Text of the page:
Wringing sweat out of your Lululemon tank top after a sweltering hot yoga class is pretty satisfying — you survived! — but a new study shows that the added heat really isn’t doing anything extra for your heart health.
The study, published in the journal Experimental Physiology, showed that while the moves used in Bikram yoga are beneficial for cardiovascular health, the heat — often hitting 105 degrees Fahrenheit — isn’t a necessary component.
“It’s definitely showing benefits to the 26-posture sequence,” study author Stacy Hunter, an assistant professor in the department of health and human performance at Texas State University, said of the style of hot yoga popularized by the controversial Bikram Choudhury in the 1980s and 1990s.
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“It just doesn’t seem like the heat is necessary in terms of improving heart health.”
For the study, researchers put 52 healthy but sedentary adults into three groups: one that went to three Bikram yoga classes a week; one that did the same workout in a room set to 73 degrees; and a third control group who didn’t do yoga at all.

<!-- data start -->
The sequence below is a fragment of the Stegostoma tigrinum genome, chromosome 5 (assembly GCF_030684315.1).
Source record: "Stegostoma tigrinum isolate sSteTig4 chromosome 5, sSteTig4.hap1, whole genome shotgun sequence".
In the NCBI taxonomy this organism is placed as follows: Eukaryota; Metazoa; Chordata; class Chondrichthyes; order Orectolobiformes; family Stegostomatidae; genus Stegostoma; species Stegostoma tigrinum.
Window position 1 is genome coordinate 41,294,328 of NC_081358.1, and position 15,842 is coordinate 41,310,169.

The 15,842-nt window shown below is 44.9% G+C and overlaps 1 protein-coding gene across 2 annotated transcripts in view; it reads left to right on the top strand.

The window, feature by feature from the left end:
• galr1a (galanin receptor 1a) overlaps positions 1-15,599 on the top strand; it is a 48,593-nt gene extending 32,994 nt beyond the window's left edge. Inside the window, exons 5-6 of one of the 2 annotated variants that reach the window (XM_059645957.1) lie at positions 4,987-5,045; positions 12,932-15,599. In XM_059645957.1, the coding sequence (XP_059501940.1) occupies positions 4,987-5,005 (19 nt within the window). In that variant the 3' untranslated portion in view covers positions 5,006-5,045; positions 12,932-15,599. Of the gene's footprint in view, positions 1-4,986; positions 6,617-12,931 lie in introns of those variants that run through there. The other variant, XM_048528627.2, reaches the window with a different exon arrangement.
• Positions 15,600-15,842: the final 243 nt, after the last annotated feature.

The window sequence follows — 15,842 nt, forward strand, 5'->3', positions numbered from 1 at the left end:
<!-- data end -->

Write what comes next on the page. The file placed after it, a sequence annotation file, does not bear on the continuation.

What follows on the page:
After 12 weeks, the researchers evaluated everyone’s vascular health by measuring changes in endothelial function, or the ability of blood vessels to dilate in response to increased blood flow. Both of the yoga groups had positive changes that decreased their risk of heart disease, while the control group didn’t see a change.
Another surprising result: The Bikram group showed a slight decrease in body fat during their 12-week routine. However, other studies show that the dangers of working out in high temperatures — like a rapidly increased heart rate and higher core temperature — might not outweigh any perceived benefits to body weight and flexibility.
“This is good news for people who might want to do it but can’t tolerate the heat or maybe want to do it at home, or for people who don’t even live near a yoga studio,” said Hunter.
So, go ahead and do those that 26-pose Bikram sequence in normal temperatures if you want because you’ll get the same benefits in the end — sans the soggy britches.